Sunday, July 26, 2015

Setting Up Vocoders in Cubase Part 4: TAL-Vocoder

This is part 4 of a multi-part tutorial on setting up vocoder plugins in Cubase. See part 1 if you missed the introduction.

TAL-Vocoder is a free vintage vocoder emulation produced by one of my favorite indie plugin publishers, Togu Audio Line. While I'm not 100% certain, I think TAL-Vocoder might be the only free vocoder plugin that is available in both 32-bit and 64-bit flavors. This plugin only offers VST 2 format, not VST 3, meaning that configuring it for external carrier use is very different from what you do with Waldorf Lector or XILS V+. We're going to take a look at two different configurations: One using TAL-Vocoder's built-in synth engine as the carrier, and another using an external carrier.

The screenshots below use the Vocoder Tutorial Projects that you can download at the Ultimate Outsider Downloads page.


In this configuration we'll use TAL-Vocoder's built-in synthesizer as the carrier. This means we need an audio track or group channel to serve as the modulator (voice), and a MIDI track to play the carrier signal on the plugin's synth. The Vocoder Internal Carrier demo project in the tutorial projects download is already set up for this.
  1. In the Vocoder Internal Carrier demo project (or your own Cubase project), add TAL-Vocoder as an insert on the audio track or group channel you wish to use as your modulator. (If you are using a group channel in a Cubase project of your own, make sure that your modulator source's output is not routed to Cubase's "Stereo Out," because if it is, then you will always hear the raw modulator audio mixed in with TAL-Vocoder's outputs.)

  2. The default preset, A Voice Robot 1, is a good one to begin with.

  3. On your MIDI track's inspector, route the track's MIDI output to your TAL-Vocoder instance, as shown here:
  4. IMPORTANT: TAL-Vocoder is quite loud at its default settings. Dial back the volume of your Modulator Audio track to around -12db before continuing. If you're using a preset with the CHORUS feature toggled on, dial back a little further, like -15db or so to avoid clipping.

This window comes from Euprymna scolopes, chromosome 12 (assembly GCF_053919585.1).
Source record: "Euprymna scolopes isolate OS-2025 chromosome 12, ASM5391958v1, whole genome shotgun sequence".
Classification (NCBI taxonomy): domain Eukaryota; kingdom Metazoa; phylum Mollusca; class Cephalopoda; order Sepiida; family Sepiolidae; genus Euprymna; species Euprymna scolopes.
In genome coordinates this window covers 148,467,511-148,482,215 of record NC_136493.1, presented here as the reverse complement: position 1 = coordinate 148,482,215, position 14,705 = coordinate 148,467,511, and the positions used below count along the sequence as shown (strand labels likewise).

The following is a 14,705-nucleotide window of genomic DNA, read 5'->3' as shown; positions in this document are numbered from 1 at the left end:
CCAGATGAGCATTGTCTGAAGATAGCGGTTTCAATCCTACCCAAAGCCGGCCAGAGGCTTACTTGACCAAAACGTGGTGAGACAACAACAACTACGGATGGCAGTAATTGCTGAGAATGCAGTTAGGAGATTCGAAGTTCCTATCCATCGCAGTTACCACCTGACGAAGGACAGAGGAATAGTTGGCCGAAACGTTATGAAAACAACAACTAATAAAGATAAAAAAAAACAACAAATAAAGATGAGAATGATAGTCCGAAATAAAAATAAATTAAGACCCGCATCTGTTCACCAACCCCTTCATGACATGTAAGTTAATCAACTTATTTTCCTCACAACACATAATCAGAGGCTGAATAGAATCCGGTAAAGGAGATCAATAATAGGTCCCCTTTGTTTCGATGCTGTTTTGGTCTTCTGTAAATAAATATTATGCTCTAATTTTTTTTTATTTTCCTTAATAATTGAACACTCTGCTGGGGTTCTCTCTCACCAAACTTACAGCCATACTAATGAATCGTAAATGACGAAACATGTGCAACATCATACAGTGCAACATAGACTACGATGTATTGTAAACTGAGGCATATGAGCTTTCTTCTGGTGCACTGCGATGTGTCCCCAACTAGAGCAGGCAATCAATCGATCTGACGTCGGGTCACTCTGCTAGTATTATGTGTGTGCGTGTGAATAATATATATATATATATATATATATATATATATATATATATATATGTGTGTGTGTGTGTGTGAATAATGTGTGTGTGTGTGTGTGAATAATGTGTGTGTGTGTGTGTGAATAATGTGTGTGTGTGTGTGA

5. Begin playback on a section of your project that loops your modulator and carrier tracks. You should now hear a vocoded harmony line. There isn't any visual feedback in TAL-Vocoder except for a single clipping LED.

If you followed along using the tutorial project, the result should sound like this:


In this configuration, we'll pass audio signals for both modulator and carrier. The Vocoder External Carrier demo project includes an audio clip to use for the carrier, but the carrier could be a VST instrument as well if you have programmed MIDI that matches your audio material. Instead of using a sidechain input for carrier audio like we're able to do with Waldorf Lector and XILS V+, TAL-Vocoder has to sit on a single stereo track or group that uses the left and right channels to carry the modulator and carrier audio separately.

  1. In the Vocoder External Carrier demo project (or your own Cubase project), select Project > Add Track > Group Channel and create a Stereo group named TAL-Vocoder.
  2. Add TAL-Vocoder as an insert on the newly-created group channel.
  3. I like the preset B Voice Robot Harmonic for this configuration.

  4. Click the Input Mode On button so that the green LED is lit.